19 19 Naive Expectations Forecasting Accuracy (MSE) as a Proxy of the Great Moderation

20 20 3.6 Relative Forecasting Ability wrt RW t-stat of the constant term in the (MSE_J-MSE_RW)=const regression. When a curve is below the -1.69 horizontal line (indicating the 5% p-value), then the corresponding model J dominates the benchmark.

21 21 3.6a Relative Forecasting Ability wrt AE t-stat of the constant term in the (MSE_J-MSE_AE)=const regression. When a curve is below the -1.69 horizontal line (indicating the 5% p-value), then the corresponding model J dominates the benchmark.

22 22 Upper Panel: correlation(SNR t-i ;MSE_AE t ); Lower Panel: correlation(SNR t ;MSE_AE t-i ) i=0,…,12. NB: Correlations within (-0.2;+0,2) are statistically zero.

23 23 4.Where Do We Stand? So far, we have: Twelve time series made up by quarterly MSE (85/90Q1-09Q1) pointing out that the AE model outperforms all the others all the times. Despite of that: Five quarterly signal-to-noise ratios (85Q1-09Q1) point out that great variety in expectations exists and persists. Then: SNR and MSE seems to co-move according to SNR => MSE. This calls for more formal tests. Specifically, I estimate a battery of bivariate VAR made up by one SNR and one MSE (stemming from the best model) in order to perform Granger, FE variance decomposition and Geweke tests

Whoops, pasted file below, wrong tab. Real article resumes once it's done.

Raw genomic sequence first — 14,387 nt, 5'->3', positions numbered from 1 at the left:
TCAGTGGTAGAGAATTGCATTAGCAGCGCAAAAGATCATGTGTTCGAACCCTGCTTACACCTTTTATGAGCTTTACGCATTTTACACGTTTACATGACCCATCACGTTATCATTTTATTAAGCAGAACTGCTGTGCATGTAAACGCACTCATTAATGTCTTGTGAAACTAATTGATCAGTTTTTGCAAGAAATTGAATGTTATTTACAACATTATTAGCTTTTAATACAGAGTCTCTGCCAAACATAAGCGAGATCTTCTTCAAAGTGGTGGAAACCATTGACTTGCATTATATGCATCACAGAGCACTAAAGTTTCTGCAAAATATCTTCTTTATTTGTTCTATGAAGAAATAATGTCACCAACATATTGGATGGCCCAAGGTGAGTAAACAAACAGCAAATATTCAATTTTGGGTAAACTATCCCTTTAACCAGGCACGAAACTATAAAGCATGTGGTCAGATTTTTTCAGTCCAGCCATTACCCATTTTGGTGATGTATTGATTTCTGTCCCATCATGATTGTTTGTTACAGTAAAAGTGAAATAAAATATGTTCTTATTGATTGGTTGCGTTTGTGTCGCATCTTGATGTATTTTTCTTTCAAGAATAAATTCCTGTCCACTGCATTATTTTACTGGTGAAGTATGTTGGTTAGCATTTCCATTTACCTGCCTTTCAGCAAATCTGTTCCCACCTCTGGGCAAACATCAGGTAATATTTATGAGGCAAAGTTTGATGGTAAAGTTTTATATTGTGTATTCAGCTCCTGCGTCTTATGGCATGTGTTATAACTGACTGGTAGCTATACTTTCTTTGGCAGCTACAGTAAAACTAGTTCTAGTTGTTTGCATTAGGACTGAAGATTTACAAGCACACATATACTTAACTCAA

24 24 4.1Granger Causality

25 25 4.2No Instantaneous Feedback

26 26 5Comments on Results Granger-causality, Gewekes instantaneous feedback and VD tests: Past, present and future values of MSE are not a determinant of the dispersion across agents' expectations. Instead, Divergent expectations significantly affect the forecasting accuracy of optimal econometric models. Then, interpreting the MSE as a proxy of volatility, Disagreement across laypeoples expectations Granger-causes macroeconomic uncertainty, but not vice versa. These outcomes are in line with the literature on the extra information content of the surveys, and contrast with some of the assumptions behind i) the adaptive learning, ii) the predictor choice, and iii) the epidemiological frameworks.